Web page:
Creating a fictional brand is as challenging as one in the real world, as Nomad discovered when they crafted designs for award-winning children’s drama Jamie Johnson FC.
London design studio Nomad are no strangers to designing football kits: we previously covered the strip they created for East London women’s community football club Hackney Laces. But this latest project is a little different because the football team in question doesn’t exist in real life.
Hawx United is the fictional football team within the BAFTA and Emmy-nominated BBC children’s drama Jamie Johnson FC, based on the books by Dan Freedman. It’s a spin-off from the original series following the eponymous character as he negotiated secondary school and issues at home, along with being a talented footballer.
The new series transfers the action to the world of elite academy football and features several cameos from footballers past and present, such as Gary Lineker, Steph Houghton, Raheem Sterling and Luis Suarez.
Nomad was introduced to the project by a client, Short Form Film Company, who works directly with the BBC. The two companies had previously worked together rebranding another children’s drama show, Jamie Johnson. Although Jamie Johnson FC wouldn’t launch until October 2023, the project of developing the kit design began back in April 2022 due to the time demands of kit production and filming,
Nomad founder Stuart Watson explains that the brief for the kit design was “to create a unique fusion between football and fashion. Modern yet not ‘of the moment’, the logo needed to last a lifetime, with the design around it clever enough to move with the times.
“We created a logo that lived seamlessly in the world of football crests whilst having strong American campus vibes,” he adds. “Designed to create a clear sense of community, with maximum desirability by viewers of the show. The fashion elements of the brief, for application across kits and swag, were taken from the crest with a timeless and adaptable pattern inspired by feathers and birds in flight.”
The identity was brand new to the series, he adds. “We started with the crest and explored many different routes, all based on the language of football. The hawk symbol resonated so well and tied in perfectly with the show’s values around community, making it a clear winner to expand from.”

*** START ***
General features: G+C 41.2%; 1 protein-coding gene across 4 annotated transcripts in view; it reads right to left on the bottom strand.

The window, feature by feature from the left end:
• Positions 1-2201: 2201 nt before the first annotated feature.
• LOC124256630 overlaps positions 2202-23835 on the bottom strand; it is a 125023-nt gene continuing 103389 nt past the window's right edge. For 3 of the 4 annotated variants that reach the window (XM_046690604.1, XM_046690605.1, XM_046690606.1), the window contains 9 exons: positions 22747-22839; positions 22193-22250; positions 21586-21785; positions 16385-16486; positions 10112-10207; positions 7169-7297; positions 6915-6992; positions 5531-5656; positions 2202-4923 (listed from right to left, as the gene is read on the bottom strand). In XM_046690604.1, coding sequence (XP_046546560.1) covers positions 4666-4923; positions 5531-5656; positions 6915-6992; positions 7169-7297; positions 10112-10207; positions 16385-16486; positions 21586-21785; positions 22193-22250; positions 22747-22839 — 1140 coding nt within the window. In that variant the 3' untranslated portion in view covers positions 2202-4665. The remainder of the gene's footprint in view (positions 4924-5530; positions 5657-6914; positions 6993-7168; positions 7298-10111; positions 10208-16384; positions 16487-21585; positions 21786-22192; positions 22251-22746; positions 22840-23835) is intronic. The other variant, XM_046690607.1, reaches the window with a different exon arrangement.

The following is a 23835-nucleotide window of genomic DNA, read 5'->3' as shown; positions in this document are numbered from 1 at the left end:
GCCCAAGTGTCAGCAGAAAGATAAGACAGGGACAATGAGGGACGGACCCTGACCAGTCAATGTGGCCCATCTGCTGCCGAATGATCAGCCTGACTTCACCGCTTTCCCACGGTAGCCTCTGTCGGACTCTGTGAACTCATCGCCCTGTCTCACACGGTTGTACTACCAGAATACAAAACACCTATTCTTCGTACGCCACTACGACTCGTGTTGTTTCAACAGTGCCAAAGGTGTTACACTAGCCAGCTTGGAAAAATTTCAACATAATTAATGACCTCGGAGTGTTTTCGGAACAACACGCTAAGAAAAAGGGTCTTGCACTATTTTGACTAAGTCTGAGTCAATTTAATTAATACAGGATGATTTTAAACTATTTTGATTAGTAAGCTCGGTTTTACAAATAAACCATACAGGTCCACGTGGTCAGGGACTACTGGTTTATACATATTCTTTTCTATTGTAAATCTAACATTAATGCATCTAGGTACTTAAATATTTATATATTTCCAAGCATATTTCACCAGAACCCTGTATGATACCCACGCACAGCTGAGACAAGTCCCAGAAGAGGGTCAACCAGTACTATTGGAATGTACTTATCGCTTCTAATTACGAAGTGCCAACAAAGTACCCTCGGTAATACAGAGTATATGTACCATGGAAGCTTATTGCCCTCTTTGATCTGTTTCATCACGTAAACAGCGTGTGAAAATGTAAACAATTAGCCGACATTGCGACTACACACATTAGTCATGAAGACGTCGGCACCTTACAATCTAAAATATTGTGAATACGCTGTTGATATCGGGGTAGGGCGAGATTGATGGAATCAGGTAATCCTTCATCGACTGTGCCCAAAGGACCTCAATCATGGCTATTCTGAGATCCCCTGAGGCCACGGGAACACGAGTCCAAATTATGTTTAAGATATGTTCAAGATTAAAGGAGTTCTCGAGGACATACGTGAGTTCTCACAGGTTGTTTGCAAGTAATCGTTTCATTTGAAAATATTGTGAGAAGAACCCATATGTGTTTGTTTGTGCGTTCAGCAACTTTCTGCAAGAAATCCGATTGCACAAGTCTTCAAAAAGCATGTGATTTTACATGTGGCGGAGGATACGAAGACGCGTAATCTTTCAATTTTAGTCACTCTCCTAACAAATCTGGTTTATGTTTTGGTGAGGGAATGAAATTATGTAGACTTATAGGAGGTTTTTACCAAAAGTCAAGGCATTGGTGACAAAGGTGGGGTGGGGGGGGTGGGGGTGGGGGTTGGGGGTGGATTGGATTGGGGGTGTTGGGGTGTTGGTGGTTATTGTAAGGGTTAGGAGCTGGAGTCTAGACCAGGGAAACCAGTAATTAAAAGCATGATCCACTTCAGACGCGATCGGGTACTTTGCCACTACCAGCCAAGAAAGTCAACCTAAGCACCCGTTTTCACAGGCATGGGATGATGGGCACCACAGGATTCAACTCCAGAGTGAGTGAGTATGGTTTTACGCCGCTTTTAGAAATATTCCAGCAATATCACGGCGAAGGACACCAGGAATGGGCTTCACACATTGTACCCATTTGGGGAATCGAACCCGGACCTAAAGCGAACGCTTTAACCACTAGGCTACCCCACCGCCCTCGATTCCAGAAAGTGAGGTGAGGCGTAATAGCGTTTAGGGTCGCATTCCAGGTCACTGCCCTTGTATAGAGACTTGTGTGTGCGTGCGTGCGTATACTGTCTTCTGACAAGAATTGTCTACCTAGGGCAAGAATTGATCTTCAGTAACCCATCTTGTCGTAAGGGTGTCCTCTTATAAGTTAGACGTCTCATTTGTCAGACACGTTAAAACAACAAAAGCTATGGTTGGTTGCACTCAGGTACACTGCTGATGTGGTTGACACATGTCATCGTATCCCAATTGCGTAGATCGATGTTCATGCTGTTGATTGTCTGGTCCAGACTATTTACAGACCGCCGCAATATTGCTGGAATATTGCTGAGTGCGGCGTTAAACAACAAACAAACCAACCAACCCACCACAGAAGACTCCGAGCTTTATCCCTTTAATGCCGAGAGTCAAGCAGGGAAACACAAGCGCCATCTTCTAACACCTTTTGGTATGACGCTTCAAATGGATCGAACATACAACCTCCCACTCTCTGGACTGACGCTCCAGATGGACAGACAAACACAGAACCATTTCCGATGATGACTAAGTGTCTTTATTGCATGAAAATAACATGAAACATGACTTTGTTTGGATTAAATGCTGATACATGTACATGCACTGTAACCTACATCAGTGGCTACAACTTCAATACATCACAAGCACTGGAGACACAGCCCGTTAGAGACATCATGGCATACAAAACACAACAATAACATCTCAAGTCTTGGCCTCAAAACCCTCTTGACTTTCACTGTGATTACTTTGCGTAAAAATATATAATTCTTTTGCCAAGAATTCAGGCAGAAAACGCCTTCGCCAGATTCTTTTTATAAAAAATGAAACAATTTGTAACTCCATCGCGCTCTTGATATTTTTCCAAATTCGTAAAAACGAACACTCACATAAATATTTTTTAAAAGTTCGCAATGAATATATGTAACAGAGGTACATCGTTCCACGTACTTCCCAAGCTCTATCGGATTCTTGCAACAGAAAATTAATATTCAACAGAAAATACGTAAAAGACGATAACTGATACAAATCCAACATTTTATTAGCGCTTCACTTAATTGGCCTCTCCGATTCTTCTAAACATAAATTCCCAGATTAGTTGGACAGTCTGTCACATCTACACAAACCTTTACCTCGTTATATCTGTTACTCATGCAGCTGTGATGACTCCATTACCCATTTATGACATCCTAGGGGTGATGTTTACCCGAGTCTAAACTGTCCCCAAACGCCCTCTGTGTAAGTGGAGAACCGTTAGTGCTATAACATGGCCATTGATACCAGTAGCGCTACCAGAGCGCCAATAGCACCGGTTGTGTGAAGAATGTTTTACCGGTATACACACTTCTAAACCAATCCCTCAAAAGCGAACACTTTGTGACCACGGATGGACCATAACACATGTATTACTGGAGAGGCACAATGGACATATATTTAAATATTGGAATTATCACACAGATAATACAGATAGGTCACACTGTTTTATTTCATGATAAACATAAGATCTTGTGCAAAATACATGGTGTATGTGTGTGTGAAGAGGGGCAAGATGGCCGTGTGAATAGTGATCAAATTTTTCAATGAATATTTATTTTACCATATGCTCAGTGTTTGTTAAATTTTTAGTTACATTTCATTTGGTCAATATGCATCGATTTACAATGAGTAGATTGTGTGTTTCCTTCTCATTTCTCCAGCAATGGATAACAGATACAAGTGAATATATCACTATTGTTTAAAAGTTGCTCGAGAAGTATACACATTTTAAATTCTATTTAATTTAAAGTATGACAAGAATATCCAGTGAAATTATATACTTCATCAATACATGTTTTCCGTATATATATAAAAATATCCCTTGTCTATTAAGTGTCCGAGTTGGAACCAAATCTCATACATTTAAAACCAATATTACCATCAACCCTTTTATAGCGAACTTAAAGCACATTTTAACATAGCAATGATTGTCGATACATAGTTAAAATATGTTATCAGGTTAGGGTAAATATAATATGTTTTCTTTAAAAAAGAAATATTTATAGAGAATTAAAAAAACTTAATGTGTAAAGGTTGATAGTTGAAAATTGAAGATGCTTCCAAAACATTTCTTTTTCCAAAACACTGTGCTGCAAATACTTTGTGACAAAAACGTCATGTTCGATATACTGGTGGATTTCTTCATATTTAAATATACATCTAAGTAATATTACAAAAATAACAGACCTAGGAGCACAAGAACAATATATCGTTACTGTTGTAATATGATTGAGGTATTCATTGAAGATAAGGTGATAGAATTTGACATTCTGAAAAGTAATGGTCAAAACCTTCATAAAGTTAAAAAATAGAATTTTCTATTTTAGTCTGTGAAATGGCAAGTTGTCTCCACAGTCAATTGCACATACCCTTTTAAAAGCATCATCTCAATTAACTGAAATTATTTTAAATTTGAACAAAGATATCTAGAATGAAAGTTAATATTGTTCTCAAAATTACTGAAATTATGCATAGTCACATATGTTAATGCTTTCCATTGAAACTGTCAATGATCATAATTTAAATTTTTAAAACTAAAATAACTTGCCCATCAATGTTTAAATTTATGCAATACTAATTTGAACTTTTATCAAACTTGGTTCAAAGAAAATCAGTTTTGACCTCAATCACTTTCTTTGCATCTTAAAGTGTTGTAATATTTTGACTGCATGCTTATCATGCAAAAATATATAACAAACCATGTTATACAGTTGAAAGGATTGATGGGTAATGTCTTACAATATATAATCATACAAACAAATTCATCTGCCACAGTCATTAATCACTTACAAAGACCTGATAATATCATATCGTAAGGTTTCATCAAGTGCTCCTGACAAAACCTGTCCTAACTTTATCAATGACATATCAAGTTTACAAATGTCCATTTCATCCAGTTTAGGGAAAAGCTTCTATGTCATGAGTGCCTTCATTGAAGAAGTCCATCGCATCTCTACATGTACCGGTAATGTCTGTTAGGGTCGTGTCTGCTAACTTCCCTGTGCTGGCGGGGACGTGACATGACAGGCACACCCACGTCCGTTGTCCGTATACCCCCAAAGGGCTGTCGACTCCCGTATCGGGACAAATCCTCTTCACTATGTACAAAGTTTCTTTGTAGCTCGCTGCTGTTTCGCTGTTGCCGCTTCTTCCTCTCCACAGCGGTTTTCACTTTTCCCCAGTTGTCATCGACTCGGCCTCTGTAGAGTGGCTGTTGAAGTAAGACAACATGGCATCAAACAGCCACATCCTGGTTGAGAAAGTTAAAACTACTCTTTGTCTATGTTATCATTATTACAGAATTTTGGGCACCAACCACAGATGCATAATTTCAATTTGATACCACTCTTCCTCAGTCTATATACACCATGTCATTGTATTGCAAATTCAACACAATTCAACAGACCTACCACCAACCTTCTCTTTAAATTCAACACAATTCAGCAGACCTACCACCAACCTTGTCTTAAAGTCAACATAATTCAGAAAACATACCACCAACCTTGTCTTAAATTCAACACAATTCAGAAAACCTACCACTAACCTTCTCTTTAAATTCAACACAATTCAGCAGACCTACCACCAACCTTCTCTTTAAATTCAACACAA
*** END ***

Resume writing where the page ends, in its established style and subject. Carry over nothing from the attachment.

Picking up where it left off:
Language of feathers
Once they had locked in on the hawk-based crest, the team then explored the graphic language. “We felt there was a beautiful language in feathers that we’d not yet seen in football,” says Stuart. “The sense of movement in the feather pattern felt perfect, and the fact that we were able to hide an ‘X’ in the pattern made it all the more special.”
The number design was also a big part in creating character through the kit design for Hawx, he adds. “We wanted the hawk wing language to be as visible on the front of the shirt as the back to reinforce team recognition and to create a desire for the shirt with those distinctive numbers, hopefully resulting in viewers wanting to be part of the team and community.
The wordmark, he adds, is completely bespoke, and the distinctive colour palette was largely inspired by location. “Filming took place at Leeds Beckett University, specifically at their sports centre with its iconic red exterior,” Stuart explains.
“This became the brand colour for Hawx, bringing energy and passion to the team. As we knew most of the brand would be seen through a TV, it also made sense to lead with red for maximum stand out on camera.”
Branding at its best
Seeing the kit in situ was a real high point for the team, says Stuart. “Brands are at their best when they are in their intended environment,” he explains. “Going to watch an episode of the show being filmed and seeing everything come together was a massive moment. The kitted-out training campus, the actors in their full kits, the coffee cups in the cafeteria, the academy signage, the caps on the fans and the painted crest in the middle of the field.”
And he’s proud of Nomad’s designs, which continue a strong tradition for the studio. “Working with the Premier League, WSL, Hackney Laces, and Hope United has given the studio a strong understanding of football culture and design,” he explains.